Objectives: This paper reports the effects of error-reduced learning on movement components and mastery of overhand throwing in children with and without intellectual disability. Methods: Secondary data analysis was performed on two samples of children (typically developing, TD; intellectual disability, ID) who practiced overhand throwing in either an error-reduced (ER) or error-strewn (ES) condition. Movement pattern components were assessed using a sub-skill of Test of Gross Motor Development-2. Results: In TD participants, ER learners displayed improved follow-through while ES learners did not. Among children with ID, ER learners displayed greater improvements of hip/shoulder rotation and follow-through, than ES learners. Discriminant function analysis confirmed that changes in these components differentiated learning groups. Greater percentage of ER, compared to ES, participants progressed to mastery. Conclusions: With suppressed errors, the follow-through component of overhand throwing is likely to emerge, particularly in children with inferior abilities, and cognitive limitations. Error-reduced learning facilitates mastery. Copyright © 2016 Taylor & Francis.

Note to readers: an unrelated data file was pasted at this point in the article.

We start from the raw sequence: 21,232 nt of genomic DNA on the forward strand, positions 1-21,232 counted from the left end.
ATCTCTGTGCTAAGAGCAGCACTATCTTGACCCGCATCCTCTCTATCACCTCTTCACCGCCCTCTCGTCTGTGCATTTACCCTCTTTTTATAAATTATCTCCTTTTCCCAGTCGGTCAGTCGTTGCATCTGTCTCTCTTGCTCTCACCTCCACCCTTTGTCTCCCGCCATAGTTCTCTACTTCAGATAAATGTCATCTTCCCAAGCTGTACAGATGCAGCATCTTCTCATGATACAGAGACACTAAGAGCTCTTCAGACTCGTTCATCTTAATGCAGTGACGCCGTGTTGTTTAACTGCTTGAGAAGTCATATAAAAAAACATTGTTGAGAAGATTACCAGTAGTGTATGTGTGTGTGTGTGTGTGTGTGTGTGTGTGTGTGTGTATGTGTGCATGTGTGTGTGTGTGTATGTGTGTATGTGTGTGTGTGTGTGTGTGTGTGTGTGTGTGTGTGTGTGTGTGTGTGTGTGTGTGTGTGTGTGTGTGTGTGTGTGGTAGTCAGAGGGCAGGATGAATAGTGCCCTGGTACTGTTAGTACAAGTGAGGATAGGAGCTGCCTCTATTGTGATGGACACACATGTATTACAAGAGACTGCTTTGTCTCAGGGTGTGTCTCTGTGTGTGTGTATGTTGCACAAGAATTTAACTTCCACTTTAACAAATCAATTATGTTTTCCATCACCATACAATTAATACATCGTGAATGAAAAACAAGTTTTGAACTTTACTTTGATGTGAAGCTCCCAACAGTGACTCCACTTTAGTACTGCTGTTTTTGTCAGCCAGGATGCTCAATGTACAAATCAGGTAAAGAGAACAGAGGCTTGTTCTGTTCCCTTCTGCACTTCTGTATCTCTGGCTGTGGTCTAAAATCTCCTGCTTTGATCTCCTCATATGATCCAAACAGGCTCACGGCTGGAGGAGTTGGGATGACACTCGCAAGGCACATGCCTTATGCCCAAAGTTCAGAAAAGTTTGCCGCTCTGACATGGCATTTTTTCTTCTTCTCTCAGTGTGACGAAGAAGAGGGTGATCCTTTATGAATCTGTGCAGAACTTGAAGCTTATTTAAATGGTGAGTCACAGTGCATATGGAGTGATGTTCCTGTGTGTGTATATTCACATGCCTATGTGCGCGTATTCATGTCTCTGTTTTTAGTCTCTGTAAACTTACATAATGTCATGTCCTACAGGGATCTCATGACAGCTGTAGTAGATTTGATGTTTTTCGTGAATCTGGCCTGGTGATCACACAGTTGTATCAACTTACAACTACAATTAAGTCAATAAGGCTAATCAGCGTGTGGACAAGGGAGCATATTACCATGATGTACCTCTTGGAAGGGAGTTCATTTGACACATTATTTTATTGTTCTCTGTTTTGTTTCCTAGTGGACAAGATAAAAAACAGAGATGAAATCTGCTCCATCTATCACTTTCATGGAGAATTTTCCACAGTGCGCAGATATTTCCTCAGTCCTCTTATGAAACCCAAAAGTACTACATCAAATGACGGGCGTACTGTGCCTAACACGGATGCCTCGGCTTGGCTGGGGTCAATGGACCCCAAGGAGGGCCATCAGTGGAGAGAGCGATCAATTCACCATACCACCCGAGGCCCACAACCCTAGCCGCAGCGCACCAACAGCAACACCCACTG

|Early online date||22 Mar 2016|
|Publication status||Published - 2017|
CitationCapio, C. M., Poolton, J. M., Eguia, K. F., Choi, C. S. Y., & Masters, R. S. W. (2017). Movement pattern components and mastery of an object control skill with error-reduced learning. Developmental Neurorehabilitation, 20(3), 179-183. doi: 10.3109/17518423.2016.1140844
- Error-reduced learning
- Object control
- Overhand throwing
- Intellectual disability